In an interview with the New York Times to coincide with the release of their new film, Burn After Reading, Joel and Ethan Coen demonstrated their high spirits for the benefit of the delighted interviewer, Bruce Headlam, who ends his piece with a context-less ejaculation: “‘Hey,’ Joel said, his voice brightening, ‘didn’t Karl Popper go after Wittgenstein with a poker?'” This is a revealing error. It wasn’t Popper who went after Wittgenstein with a poker. There are so many conflicting accounts of what happened at King’s College, Cambridge, that night in 1946 that a whole book has been written about the incident, but everyone agrees that if anyone had a poker it was Wittgenstein, who waved it about as he argued volubly with Popper about whether there was any such thing as a moral rule which a philosopher had a duty to respect. According to Popper’s account, when Wittgenstein demanded that he give an example of a moral rule, he responded, “Not to threaten visiting lecturers with pokers,” and caused Wittgenstein to walk out angrily.
Somehow it seems appropriate that Joel Coen should have transformed in imagination a philosophical defense of moral order into an innocent philosopher’s wild and unexplained act of aggression with a poker. For the Coens themselves have abandoned the respect for moral order that they still displayed as recently as Fargo (1996) — and perhaps any belief in morality itself. Burn After Reading delights in presenting us with a dummy plot as a way of denying any moral significance to their own narrative. There are a number of events that have to do with one another through coincidence but without any chain of causation between them of the sort that would expect if the movie were to make sense as a whole. In fact, it is in a way a movie about coincidence, but coincidence without meaning or significance. The result is an exercise in mere absurdism.
Accused by a Mormon associate of having a drinking problem, Old Princetonian Osborne Cox (John Malkovich) angrily resigns from the CIA to write his memoirs. Unbeknownst to him, his wife, Katie (Tilda Swinton), is having an affair with the easy-going exercise-obsessed sex-addict Harry Pfarrer (George Clooney) while, unbeknownst to her, Harry is heavily into Internet dating. Katie thinks that Harry is going to leave his wife, the long-suffering Sandy (Elizabeth Marvel) when she divorces Osborne, but he just wants to stay married to Sandy while having fun on the side. Meanwhile, one of Harry’s Internet dating partners, personal trainer Linda Litzke (Frances McDormand) — who also has a date with Osborne Cox’s Mormon accuser — accidentally comes into possession of an electronic copy of Cox’s memoir and tries to use it, through fair means or foul to raise money for the cosmetic surgery she thinks she needs to attract men. “If I’m going to reinvent myself, I need these surgeries,” she says. She imposes on Chad (Brad Pitt), her brainless but good-natured colleague at the Hardbodies gym, to help in her schemes of blackmail and treason while remaining oblivious to the shy romantic interest in her displayed by her Hardbodies boss, Ted (Richard Jenkins).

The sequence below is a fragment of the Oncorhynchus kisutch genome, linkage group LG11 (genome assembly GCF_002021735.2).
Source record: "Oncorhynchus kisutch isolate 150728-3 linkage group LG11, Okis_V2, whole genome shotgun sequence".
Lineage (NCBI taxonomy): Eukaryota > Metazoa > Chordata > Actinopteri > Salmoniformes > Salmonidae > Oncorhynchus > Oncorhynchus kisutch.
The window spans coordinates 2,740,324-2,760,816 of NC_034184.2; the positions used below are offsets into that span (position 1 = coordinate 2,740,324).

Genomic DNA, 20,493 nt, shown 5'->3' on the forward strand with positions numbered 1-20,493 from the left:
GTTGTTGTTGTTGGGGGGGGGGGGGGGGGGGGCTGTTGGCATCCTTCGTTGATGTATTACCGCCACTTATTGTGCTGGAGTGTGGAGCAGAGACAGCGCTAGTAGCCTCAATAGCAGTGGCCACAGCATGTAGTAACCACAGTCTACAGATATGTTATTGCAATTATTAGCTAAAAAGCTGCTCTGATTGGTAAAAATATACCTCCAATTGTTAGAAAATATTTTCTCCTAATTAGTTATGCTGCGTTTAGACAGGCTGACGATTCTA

That’s the set-up for a highly complicated plot which is never really set in motion. It could easily be a movie about strong women and weak men, or a traditionally sentimental paean to the old Hollywood trope of finding the object of your heart’s desire right under your nose. Or about the comeuppance of Osborne’s intellectual arrogance which seems to regard the whole world, apart from himself, as “morons.” But it turns out to be none of these things. Especially not the last. Instead, the Coen boys show themselves to be Osborne’s equal in intellectual arrogance. For each of the actions implied by the situation they have so painstakingly set up — Katie’s divorce of Osborne and Linda and Chad’s attempt to blackmail him, Harry’s realization that his mistress is the same “cold, stuck-up bitch” that she calls his wife and the wife’s discovery of his infidelities, poor Ted’s attempts to ingratiate himself with Linda, his object of secret worship — all these things remain essentially unconnected but lead to separate disasters for everyone except Linda, who by sheer luck gets her cosmetic surgeries paid for by the CIA.